What can Oculus Rift do for healthcare?
August 4, 2014 in Medical Technology
Virtual reality is nothing new, of course. It’s been around in various forms since the 1980s. But an emerging technology called Oculus Rift – a state-of-the-art headset meant to enable fully-immersive video gaming – has many people excited about a new era for the concept.
Irvine, Calif.-based Oculus VR, launched in 2012 with help from a Kickstarter campaign that raked in an astonishing $2,437,429 (of a of $250,000 goal) from 9,522 backers worldwide is developing the Rift not strictly for gaming, say company officials, but as way to help “revolutionize the way people experience interactive content.”
The world is taking notice in a big way – and not just Facebook, which on March 25 announced its acquisition of the startup for a whopping $2 billion. Approached for an interview by Healthcare IT News, the company demurred: there’s “a tremendous backlog of requests and (we) simply won’t be able to get to this any time soon,” said a spokesperson.
Plenty of other publications have been waxing rhapsodic about the technology’s potential impact. Writing in The Observer this spring, Stuart Dredge made the case that Oculus Rift aims to “reboot virtual reality” – wiping away dated images of goggles and gloves, remnants from a previous era where the hype didn’t catch on.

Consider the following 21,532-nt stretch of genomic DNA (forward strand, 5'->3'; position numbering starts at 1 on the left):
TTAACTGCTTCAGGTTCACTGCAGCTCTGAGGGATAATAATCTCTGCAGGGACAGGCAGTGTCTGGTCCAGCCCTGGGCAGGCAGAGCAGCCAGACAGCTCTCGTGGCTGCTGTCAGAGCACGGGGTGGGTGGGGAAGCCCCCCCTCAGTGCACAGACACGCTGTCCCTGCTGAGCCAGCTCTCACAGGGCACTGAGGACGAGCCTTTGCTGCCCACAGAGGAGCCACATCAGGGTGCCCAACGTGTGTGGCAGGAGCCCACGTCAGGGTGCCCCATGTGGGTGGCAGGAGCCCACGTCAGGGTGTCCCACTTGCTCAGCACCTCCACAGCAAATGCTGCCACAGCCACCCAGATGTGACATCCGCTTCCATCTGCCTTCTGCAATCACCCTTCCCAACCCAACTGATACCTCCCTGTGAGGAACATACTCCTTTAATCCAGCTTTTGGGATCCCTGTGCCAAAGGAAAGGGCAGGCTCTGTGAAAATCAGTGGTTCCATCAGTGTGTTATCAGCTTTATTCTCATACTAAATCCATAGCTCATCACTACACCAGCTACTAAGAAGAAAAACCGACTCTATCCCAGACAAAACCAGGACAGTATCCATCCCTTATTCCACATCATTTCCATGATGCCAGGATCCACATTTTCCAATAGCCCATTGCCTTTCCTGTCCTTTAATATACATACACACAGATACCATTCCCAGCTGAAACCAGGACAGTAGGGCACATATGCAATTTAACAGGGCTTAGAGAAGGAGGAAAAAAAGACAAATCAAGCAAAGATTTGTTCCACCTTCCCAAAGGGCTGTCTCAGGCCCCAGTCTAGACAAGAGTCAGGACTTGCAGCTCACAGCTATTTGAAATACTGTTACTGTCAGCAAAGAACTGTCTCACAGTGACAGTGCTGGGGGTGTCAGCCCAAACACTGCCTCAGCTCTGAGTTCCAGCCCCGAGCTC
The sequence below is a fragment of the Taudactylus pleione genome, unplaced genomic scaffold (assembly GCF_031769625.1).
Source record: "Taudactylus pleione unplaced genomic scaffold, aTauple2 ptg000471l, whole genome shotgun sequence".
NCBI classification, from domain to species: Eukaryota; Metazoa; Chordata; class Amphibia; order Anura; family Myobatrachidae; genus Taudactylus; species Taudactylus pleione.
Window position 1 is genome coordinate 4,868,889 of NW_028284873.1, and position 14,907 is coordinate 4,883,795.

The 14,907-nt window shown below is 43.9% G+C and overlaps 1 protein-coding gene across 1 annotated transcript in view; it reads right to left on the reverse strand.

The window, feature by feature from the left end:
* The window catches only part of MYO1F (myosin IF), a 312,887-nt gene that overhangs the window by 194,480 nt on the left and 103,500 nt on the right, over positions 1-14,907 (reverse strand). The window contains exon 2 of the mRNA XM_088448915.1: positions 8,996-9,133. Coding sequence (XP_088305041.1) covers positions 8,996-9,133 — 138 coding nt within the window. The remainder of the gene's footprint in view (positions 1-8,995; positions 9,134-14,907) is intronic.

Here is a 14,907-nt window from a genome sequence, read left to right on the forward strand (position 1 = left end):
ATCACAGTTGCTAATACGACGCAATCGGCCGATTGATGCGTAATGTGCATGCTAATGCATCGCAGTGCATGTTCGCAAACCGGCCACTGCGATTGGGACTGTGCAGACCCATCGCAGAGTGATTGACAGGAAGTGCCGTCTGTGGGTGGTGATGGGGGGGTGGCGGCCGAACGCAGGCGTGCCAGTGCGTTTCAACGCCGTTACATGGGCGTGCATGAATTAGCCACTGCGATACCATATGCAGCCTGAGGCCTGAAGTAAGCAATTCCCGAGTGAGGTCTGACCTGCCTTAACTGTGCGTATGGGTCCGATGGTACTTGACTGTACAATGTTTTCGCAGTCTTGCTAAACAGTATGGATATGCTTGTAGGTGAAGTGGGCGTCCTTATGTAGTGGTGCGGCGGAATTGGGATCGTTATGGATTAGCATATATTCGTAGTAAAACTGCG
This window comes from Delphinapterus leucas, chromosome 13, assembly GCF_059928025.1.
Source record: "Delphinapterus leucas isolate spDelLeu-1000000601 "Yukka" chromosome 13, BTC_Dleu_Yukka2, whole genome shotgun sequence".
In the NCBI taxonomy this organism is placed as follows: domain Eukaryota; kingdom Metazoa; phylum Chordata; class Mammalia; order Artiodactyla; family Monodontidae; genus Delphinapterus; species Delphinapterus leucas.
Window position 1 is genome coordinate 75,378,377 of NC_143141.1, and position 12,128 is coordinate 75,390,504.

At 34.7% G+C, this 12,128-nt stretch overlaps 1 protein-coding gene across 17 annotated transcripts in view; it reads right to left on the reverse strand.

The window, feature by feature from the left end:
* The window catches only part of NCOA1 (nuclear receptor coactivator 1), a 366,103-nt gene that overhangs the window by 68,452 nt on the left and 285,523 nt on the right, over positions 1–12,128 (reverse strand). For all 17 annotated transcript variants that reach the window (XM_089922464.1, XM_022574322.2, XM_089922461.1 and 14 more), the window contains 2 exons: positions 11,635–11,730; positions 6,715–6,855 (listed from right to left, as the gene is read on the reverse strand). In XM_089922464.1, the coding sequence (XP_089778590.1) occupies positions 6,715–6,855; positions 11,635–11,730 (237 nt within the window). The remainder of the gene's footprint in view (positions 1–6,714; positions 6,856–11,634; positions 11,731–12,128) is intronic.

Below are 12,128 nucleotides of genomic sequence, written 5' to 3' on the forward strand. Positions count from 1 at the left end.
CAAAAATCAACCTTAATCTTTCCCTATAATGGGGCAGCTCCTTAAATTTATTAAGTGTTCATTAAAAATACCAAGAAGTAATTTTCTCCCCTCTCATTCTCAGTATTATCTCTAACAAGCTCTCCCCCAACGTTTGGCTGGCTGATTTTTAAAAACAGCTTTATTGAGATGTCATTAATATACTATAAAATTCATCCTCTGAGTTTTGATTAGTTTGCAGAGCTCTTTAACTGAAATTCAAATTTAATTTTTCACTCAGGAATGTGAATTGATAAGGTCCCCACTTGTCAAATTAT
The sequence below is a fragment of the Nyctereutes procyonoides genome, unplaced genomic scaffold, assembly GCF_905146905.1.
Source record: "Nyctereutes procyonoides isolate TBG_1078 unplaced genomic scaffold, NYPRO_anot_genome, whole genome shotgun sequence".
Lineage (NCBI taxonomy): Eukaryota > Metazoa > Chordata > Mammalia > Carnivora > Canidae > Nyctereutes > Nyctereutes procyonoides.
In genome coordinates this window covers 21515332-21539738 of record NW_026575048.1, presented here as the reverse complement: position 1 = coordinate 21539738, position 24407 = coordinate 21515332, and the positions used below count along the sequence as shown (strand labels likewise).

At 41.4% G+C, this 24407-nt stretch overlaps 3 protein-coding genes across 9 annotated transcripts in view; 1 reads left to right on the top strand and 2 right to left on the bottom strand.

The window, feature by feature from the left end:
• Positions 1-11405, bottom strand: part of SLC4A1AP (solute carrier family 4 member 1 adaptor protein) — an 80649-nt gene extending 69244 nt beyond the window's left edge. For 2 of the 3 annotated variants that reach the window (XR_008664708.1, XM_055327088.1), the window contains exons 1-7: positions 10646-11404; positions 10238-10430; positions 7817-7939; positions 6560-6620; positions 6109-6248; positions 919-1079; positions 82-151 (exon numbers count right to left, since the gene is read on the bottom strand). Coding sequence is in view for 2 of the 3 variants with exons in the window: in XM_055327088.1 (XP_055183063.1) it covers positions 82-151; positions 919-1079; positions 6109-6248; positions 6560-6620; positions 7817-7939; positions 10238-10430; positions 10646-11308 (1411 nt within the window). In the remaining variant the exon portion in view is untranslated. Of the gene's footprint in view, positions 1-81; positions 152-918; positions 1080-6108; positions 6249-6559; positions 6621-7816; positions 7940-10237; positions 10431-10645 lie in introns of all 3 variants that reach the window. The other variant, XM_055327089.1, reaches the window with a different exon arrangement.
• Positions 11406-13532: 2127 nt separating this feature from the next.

Facebook has big plans. “This is just the start,” said Facebook founder Mark Zuckerberg upon announcing the acquisition. “After games, we’re going to make Oculus a platform for many other experiences.”
And while Dredge rightly points out that the market for VR has still yet to be proven – offering list of much-touted but ultimately underwhelming virtual reality gambits such as Nintendo’s Virtual Boy and Second Life – the social media behemoth is betting big that soon “this kind of immersive, augmented reality will become a part of daily life for billions of people,” Zuckerberg says.
One of the biggest areas of impact is healthcare – especially mental health, where truly immersive VR could be a boon to treating anxieties and fears – from acrophobia (heights) to arachnophobia (spiders) to glossophobia (public speaking) – by carefully exposing patients to digital recreations of the things they fear most.
Already, people are putting the technology to work. The website TechRadar spotlights one program developed by psychologist Fernando Tarnogol, the Anxiety Management Virtual Reality Platform
“Studies have proved that virtual reality therapy can be as effective as in-vivo exposure –being exposed to real heights, for instance – or imaginary exposure,” he tells the site. “The person doesn’t have to be exposed to the real stressor, which is usually a barrier to entering treatment; the person can disengage immediately from the situation should it become unbearable, and the environment and conditions can be structured and tailored to each case.